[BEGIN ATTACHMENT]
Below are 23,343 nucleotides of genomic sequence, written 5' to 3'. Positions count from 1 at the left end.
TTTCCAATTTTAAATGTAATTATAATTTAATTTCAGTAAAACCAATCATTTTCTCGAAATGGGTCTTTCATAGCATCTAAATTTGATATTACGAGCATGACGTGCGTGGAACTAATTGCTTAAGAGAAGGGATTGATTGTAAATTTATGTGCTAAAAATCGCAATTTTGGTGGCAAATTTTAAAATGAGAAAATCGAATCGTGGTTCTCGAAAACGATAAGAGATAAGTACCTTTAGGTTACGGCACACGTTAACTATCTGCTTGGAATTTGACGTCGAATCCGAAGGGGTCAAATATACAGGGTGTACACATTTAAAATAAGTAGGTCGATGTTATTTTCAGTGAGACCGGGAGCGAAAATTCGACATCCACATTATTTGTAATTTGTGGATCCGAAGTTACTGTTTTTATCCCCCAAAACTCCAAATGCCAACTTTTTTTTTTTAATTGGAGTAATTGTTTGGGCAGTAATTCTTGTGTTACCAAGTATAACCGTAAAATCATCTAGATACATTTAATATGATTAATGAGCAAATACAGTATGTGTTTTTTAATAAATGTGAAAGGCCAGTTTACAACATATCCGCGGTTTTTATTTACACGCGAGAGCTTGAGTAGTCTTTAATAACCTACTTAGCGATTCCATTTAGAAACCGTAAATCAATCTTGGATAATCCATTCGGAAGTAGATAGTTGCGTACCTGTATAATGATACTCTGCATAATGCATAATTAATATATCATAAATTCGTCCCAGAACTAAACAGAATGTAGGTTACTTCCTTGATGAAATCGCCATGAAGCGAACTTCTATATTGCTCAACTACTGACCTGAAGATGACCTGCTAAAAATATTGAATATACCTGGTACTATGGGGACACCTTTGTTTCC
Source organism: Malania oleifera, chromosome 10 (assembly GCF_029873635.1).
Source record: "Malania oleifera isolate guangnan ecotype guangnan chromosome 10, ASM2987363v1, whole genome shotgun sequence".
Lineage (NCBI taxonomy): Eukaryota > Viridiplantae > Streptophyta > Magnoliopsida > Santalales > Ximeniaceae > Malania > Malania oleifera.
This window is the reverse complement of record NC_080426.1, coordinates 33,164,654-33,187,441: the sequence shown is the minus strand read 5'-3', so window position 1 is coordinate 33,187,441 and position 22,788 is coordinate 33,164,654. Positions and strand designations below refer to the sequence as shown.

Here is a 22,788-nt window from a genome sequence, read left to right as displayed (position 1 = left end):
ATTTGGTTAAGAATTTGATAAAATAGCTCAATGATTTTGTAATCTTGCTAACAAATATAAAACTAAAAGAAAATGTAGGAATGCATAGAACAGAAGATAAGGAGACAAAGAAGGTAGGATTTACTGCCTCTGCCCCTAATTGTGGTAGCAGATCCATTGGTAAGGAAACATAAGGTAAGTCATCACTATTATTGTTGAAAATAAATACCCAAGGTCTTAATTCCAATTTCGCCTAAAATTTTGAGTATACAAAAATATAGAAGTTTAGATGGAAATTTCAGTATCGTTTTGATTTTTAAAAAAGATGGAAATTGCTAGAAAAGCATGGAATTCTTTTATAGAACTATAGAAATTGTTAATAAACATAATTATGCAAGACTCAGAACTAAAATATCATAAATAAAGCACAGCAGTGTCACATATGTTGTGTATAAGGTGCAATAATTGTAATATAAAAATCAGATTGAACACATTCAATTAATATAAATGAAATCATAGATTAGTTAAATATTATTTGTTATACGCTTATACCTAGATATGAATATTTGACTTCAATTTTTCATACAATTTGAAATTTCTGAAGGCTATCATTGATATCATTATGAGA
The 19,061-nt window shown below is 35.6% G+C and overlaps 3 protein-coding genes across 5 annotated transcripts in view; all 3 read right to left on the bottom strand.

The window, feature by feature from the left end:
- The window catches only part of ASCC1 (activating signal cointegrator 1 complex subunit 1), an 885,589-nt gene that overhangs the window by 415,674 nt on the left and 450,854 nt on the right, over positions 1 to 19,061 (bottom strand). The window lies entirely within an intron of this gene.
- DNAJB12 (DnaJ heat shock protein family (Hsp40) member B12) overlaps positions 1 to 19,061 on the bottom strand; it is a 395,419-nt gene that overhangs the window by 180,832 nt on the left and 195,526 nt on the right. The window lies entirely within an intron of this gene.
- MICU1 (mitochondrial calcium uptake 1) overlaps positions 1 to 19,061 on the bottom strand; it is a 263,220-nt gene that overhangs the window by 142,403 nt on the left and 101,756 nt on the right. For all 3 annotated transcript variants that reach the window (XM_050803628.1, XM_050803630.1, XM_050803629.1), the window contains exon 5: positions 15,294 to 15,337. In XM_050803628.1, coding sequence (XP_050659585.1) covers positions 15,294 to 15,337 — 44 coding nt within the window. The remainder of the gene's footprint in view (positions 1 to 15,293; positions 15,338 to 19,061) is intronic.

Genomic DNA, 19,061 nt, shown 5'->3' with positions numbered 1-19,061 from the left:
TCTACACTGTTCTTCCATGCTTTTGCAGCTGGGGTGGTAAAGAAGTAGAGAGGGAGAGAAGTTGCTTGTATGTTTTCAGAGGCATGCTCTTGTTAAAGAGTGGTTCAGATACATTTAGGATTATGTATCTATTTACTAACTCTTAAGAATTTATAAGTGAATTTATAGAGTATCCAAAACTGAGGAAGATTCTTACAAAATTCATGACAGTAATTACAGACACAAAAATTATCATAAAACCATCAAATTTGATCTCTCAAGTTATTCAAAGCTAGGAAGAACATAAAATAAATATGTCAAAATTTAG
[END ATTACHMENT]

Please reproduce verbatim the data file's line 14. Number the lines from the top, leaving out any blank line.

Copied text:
Genomic DNA, 19,061 nt, shown 5'->3' with positions numbered 1-19,061 from the left: